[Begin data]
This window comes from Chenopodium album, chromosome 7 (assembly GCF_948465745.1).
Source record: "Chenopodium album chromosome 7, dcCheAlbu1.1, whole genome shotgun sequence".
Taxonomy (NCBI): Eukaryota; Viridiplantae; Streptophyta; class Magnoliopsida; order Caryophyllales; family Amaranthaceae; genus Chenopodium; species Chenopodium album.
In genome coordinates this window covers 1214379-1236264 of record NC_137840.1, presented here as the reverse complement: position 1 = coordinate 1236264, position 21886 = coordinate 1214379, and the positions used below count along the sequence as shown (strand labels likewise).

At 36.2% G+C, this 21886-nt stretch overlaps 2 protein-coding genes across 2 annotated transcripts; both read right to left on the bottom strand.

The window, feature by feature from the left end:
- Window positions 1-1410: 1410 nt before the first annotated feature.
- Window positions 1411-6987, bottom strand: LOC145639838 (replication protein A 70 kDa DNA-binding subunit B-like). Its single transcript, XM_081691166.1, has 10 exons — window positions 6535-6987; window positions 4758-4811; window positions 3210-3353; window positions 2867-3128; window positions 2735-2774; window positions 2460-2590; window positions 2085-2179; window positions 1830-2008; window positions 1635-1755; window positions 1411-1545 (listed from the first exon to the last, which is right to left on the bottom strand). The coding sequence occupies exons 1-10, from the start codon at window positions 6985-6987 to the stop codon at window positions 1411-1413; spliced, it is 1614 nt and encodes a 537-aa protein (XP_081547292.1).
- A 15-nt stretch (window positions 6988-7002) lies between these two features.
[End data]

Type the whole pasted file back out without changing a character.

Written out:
This window comes from Chenopodium album, chromosome 7 (assembly GCF_948465745.1).
Source record: "Chenopodium album chromosome 7, dcCheAlbu1.1, whole genome shotgun sequence".
Taxonomy (NCBI): Eukaryota; Viridiplantae; Streptophyta; class Magnoliopsida; order Caryophyllales; family Amaranthaceae; genus Chenopodium; species Chenopodium album.
In genome coordinates this window covers 1214379-1236264 of record NC_137840.1, presented here as the reverse complement: position 1 = coordinate 1236264, position 21886 = coordinate 1214379, and the positions used below count along the sequence as shown (strand labels likewise).

At 36.2% G+C, this 21886-nt stretch overlaps 2 protein-coding genes across 2 annotated transcripts; both read right to left on the bottom strand.

The window, feature by feature from the left end:
- Window positions 1-1410: 1410 nt before the first annotated feature.
- Window positions 1411-6987, bottom strand: LOC145639838 (replication protein A 70 kDa DNA-binding subunit B-like). Its single transcript, XM_081691166.1, has 10 exons — window positions 6535-6987; window positions 4758-4811; window positions 3210-3353; window positions 2867-3128; window positions 2735-2774; window positions 2460-2590; window positions 2085-2179; window positions 1830-2008; window positions 1635-1755; window positions 1411-1545 (listed from the first exon to the last, which is right to left on the bottom strand). The coding sequence occupies exons 1-10, from the start codon at window positions 6985-6987 to the stop codon at window positions 1411-1413; spliced, it is 1614 nt and encodes a 537-aa protein (XP_081547292.1).
- A 15-nt stretch (window positions 6988-7002) lies between these two features.